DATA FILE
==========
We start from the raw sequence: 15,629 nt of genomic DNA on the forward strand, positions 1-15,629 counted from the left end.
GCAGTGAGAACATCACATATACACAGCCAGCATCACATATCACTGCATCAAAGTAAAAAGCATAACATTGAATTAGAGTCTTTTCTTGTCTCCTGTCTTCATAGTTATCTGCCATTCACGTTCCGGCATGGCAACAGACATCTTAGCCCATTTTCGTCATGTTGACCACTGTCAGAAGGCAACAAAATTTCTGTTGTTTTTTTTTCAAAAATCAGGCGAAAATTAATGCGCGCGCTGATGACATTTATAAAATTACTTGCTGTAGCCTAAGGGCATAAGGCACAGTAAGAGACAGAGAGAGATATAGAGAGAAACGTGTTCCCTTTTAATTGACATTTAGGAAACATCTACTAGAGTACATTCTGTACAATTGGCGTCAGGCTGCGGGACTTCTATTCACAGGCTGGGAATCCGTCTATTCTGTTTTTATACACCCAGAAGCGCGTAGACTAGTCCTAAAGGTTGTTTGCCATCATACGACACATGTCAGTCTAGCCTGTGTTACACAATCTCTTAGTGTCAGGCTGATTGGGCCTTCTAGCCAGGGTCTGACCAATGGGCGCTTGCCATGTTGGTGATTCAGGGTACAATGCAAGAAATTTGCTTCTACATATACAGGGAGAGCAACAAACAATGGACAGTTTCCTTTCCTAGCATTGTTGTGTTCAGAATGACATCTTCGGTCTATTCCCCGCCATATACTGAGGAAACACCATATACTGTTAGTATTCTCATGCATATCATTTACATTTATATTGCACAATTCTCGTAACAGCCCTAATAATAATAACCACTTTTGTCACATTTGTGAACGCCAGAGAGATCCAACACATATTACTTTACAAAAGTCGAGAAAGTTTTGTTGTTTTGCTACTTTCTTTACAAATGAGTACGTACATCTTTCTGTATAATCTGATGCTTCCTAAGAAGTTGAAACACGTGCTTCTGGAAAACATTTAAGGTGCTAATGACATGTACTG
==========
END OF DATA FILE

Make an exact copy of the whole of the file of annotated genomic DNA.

We start from the raw sequence: 15,629 nt of genomic DNA on the forward strand, positions 1-15,629 counted from the left end.
GCAGTGAGAACATCACATATACACAGCCAGCATCACATATCACTGCATCAAAGTAAAAAGCATAACATTGAATTAGAGTCTTTTCTTGTCTCCTGTCTTCATAGTTATCTGCCATTCACGTTCCGGCATGGCAACAGACATCTTAGCCCATTTTCGTCATGTTGACCACTGTCAGAAGGCAACAAAATTTCTGTTGTTTTTTTTTCAAAAATCAGGCGAAAATTAATGCGCGCGCTGATGACATTTATAAAATTACTTGCTGTAGCCTAAGGGCATAAGGCACAGTAAGAGACAGAGAGAGATATAGAGAGAAACGTGTTCCCTTTTAATTGACATTTAGGAAACATCTACTAGAGTACATTCTGTACAATTGGCGTCAGGCTGCGGGACTTCTATTCACAGGCTGGGAATCCGTCTATTCTGTTTTTATACACCCAGAAGCGCGTAGACTAGTCCTAAAGGTTGTTTGCCATCATACGACACATGTCAGTCTAGCCTGTGTTACACAATCTCTTAGTGTCAGGCTGATTGGGCCTTCTAGCCAGGGTCTGACCAATGGGCGCTTGCCATGTTGGTGATTCAGGGTACAATGCAAGAAATTTGCTTCTACATATACAGGGAGAGCAACAAACAATGGACAGTTTCCTTTCCTAGCATTGTTGTGTTCAGAATGACATCTTCGGTCTATTCCCCGCCATATACTGAGGAAACACCATATACTGTTAGTATTCTCATGCATATCATTTACATTTATATTGCACAATTCTCGTAACAGCCCTAATAATAATAACCACTTTTGTCACATTTGTGAACGCCAGAGAGATCCAACACATATTACTTTACAAAAGTCGAGAAAGTTTTGTTGTTTTGCTACTTTCTTTACAAATGAGTACGTACATCTTTCTGTATAATCTGATGCTTCCTAAGAAGTTGAAACACGTGCTTCTGGAAAACATTTAAGGTGCTAATGACATGTACTG